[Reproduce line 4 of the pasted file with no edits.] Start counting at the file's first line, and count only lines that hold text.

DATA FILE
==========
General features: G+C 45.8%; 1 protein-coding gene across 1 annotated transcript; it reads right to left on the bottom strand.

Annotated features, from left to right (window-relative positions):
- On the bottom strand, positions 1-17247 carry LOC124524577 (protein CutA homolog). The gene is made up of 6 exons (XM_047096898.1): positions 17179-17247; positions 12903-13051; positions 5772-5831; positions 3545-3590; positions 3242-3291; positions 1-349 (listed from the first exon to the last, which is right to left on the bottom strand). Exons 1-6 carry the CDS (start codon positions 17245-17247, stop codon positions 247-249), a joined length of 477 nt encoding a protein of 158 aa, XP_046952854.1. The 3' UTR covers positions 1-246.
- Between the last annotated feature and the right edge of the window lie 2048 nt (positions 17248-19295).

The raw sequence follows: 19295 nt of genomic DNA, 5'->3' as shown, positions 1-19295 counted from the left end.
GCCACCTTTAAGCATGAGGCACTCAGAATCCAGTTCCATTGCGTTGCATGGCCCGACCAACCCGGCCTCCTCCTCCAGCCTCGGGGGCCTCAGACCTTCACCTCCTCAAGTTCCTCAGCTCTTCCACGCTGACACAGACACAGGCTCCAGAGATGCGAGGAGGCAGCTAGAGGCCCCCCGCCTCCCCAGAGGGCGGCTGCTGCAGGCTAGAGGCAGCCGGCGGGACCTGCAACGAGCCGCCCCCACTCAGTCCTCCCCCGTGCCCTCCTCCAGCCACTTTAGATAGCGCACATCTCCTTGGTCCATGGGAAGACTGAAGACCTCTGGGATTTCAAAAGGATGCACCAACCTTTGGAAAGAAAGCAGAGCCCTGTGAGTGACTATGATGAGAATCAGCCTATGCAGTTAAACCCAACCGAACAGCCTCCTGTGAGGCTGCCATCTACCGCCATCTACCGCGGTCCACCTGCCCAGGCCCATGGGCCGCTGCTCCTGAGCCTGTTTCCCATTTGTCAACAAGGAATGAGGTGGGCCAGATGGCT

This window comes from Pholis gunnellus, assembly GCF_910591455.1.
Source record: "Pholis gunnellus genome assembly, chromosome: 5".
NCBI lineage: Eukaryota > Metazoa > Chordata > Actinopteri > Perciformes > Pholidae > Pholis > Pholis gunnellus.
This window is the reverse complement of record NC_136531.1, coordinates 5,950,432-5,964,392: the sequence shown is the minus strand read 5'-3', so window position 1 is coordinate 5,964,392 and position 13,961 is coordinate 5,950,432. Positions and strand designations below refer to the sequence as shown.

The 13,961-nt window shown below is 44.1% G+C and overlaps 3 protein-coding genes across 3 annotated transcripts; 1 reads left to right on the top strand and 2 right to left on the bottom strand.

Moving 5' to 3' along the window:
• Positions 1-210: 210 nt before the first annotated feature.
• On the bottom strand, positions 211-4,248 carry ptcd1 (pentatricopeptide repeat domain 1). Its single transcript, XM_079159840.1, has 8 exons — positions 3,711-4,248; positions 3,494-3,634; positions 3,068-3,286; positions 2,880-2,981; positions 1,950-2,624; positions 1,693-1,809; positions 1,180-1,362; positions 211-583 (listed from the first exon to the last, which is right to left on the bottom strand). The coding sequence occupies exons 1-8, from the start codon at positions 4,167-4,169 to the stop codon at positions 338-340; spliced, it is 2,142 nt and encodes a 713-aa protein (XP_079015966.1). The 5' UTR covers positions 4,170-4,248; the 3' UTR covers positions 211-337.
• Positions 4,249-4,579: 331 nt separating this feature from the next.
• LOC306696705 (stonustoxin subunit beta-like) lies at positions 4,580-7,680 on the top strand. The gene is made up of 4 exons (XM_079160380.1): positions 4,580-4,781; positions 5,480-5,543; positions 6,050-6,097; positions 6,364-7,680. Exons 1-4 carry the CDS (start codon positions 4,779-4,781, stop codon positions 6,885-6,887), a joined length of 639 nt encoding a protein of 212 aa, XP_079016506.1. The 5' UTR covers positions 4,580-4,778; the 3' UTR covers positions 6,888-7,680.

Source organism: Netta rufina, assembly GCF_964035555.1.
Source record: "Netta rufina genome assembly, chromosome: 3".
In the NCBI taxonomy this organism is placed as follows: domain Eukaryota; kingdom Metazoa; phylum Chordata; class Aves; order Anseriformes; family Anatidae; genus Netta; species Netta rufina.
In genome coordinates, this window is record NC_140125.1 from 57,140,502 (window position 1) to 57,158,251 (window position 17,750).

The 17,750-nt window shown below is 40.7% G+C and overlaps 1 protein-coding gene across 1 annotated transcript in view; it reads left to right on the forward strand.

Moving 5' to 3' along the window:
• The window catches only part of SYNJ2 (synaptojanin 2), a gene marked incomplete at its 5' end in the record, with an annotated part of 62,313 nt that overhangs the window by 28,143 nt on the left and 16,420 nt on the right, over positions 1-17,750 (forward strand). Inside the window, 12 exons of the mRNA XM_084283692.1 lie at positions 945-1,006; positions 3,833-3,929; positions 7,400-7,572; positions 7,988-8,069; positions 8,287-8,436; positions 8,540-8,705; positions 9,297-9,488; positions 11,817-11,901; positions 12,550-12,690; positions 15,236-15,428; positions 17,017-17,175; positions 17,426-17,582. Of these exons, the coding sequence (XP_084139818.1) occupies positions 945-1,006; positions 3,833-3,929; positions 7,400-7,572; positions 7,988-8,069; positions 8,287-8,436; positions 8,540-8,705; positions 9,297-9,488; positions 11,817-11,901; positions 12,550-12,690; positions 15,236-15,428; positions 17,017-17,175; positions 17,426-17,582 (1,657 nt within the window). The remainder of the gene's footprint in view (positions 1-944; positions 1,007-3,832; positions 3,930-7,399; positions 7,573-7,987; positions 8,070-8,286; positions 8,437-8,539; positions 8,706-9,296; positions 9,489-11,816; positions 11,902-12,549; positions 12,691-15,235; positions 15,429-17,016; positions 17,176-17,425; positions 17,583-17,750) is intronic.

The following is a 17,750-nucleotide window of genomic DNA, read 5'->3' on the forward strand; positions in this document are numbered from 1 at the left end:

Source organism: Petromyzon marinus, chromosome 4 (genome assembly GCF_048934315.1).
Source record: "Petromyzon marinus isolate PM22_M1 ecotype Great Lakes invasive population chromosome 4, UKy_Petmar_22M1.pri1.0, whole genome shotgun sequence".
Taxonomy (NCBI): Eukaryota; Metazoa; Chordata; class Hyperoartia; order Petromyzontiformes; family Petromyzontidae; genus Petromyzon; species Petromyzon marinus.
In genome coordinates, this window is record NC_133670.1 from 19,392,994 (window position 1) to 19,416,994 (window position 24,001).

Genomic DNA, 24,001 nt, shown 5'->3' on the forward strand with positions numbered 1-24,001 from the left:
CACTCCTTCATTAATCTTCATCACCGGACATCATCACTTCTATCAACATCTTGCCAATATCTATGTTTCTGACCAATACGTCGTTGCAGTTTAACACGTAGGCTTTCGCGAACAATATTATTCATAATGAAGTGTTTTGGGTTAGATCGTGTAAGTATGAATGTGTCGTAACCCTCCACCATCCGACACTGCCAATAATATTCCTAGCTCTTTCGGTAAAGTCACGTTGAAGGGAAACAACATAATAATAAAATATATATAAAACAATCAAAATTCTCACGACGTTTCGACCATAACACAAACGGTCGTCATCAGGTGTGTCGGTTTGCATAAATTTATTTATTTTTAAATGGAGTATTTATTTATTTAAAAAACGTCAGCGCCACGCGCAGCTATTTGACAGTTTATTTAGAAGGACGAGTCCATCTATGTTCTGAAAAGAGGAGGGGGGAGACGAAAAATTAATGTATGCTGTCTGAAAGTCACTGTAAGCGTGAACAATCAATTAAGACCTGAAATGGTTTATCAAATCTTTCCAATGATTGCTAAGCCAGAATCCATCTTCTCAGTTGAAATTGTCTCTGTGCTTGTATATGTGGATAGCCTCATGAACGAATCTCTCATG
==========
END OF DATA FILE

- Between the last annotated feature and the right edge of the window lie 2048 nt (positions 17248-19295).